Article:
Musings of Navigating The Finite remainder of life from Porchville, with the hope of a glimpse of The Infinite

Saturday, November 13, 2010

John Jerome

Blogging can take one in some different directions. I posted a couple chapters from a book that I tried to write, never finished, and never did anything with. Looking at those old chapters reminded me of one of the books that I had read 20 years ago that had inspired me to write, Stonework by John Jerome. It has been a long time since I read the book and I can't remember much of it, but it was an accounting of rebuilding old stone walls on his farm in New England, perhaps a Zen and the Art of Wall Building (minus the Greek philosophy BS). The labor of the wall was a framework around which Jerome built the remainder of the book which had little to do with walls and much to do with broad observations of life, the natural world, and a philosophy for making a better life through simplicity. Stonework was one of those books that inspired course corrections in the navigation of my life. If nothing else, it inspired within me a deep desire to write.

Looking at my old chapters, prompted me to have a look on Amazon for Jerome's books. I found immediately On Turning Sixty-Five, Notes From The Field. Although I have several years until I arrive at that age, my recent decision to retire from work and approaching the magic age of 62 seemed close enough. Since I made the choice to retire, which is about 89.33% finalized, I have been in something of a mental tizzy. I have not been able to sit and read a book or even finish a magazine article. My head seems a swirling mass of worries and concerns. Jerome had provided direction in my life once before, the midlife crises part of my life, perhaps he could do it again as I step across the threshold of the merely middle aged to the elderly.

I am not aging with grace. I despise what I have seen of old age from my parents and my entry into it is not promising. So I thought Jerome's book just may be the ticket. I have read the first few chapters and the magic of Jerome is definitely apparent. He has a clarity of thought and calls a spade a spade or a god damned shovel as the situation demands. Minor profanities pepper his writing as they do mine, we talk each other's language, although Jerome is far more grounded in reality and does not share my dreamy romantic bullshit.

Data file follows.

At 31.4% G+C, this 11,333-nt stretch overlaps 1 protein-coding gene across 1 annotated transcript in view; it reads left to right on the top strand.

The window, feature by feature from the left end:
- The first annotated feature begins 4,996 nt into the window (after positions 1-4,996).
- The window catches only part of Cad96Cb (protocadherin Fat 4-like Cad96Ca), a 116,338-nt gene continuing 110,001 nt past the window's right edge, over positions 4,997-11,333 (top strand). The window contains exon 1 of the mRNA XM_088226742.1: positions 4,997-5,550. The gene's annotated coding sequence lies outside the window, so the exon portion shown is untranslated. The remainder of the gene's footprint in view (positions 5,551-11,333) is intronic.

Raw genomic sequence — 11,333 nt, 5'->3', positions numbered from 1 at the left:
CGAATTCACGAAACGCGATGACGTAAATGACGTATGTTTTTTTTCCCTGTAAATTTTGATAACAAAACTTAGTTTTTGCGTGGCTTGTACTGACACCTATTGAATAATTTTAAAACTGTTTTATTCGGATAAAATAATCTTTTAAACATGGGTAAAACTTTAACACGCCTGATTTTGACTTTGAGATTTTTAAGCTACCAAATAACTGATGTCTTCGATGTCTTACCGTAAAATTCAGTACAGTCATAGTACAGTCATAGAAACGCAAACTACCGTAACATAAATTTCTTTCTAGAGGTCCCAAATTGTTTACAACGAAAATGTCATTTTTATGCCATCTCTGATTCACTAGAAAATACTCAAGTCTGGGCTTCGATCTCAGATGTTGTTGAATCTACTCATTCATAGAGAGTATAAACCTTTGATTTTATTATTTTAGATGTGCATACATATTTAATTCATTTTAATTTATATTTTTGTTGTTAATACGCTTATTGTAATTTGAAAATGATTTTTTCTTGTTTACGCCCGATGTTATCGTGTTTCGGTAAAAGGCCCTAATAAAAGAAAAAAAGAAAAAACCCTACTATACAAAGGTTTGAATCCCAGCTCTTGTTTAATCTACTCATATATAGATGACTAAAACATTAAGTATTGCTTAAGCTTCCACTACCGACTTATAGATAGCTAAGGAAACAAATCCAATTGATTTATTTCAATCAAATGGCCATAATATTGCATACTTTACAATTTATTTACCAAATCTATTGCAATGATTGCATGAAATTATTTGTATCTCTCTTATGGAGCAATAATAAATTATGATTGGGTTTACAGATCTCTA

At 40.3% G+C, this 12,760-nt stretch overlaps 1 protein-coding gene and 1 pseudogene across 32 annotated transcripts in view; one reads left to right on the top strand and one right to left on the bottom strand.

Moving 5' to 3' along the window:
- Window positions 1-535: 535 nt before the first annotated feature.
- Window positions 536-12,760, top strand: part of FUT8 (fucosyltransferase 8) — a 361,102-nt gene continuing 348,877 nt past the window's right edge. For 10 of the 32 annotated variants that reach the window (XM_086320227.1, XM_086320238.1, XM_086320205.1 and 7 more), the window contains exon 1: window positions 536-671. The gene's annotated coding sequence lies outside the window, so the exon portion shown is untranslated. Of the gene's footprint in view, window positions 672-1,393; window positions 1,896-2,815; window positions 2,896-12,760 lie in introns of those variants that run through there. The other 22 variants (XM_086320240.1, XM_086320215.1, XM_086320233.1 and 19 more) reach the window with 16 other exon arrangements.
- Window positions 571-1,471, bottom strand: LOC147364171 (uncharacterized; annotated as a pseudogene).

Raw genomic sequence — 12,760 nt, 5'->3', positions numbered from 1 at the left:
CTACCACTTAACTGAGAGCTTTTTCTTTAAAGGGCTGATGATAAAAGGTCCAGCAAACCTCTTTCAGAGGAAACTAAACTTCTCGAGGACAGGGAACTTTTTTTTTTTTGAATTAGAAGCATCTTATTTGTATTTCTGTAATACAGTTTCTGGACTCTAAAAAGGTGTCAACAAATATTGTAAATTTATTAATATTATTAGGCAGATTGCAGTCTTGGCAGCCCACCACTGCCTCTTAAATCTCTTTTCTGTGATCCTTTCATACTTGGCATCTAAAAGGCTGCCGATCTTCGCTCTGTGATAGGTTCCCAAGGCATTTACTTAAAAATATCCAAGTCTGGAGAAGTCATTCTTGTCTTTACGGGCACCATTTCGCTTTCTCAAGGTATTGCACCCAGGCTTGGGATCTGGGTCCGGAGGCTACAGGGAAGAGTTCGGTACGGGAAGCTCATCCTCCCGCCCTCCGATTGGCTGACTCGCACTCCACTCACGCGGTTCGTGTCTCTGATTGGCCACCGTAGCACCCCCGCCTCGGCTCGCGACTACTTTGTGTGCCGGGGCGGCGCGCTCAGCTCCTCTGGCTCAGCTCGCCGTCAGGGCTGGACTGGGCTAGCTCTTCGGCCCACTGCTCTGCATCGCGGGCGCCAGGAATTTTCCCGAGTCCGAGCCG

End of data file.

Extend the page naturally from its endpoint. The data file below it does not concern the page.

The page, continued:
So I have been enjoying Jerome's book, and this morning I decided to see if he has a web page or blog. I was shocked to find out that he had died of lung cancer in 2002, two years after On Turning Sixty-Five was published. I was not expecting that. John Jerome was into fitness, healthy living, and a healthy attitude. Although I have only read one of his books and a few chapters of a second, I felt that I lost a personal friend...eight years ago. Last night I read Jerome discussing his brother's death from cancer, and this morning I discover two years later he succumbed to it himself.

I, in some fashion, feel that emotion which Paul Olum said of Richard can he be dead? I seek solace from a man's words only to find out that he died two years after writing them. He was not supposed to have died. I was supposed to find a website and read some bit of stoney wisdom, not an obituary. There are times when I feel that death cheats us and John Jerome is such a loss.

To better understand John Jerome read the obituaries, especially Bruce McCall's touching piece here:

In Memory Of John Jerome

Jerome's Books At Amazon:


On Turning Sixty-Five

His other books can be found on Amazon's John Jerome page:

John Jerome At Amazon

Image Credit:

Random House, On Turning Sixty-Five

Edit 11-14-10: I found this quote from A Writer's Trade, a book Jerome published in the mid 90s about the craft of writing.
After hearing someone on the radio mention that every word is a metaphor Jerome writes: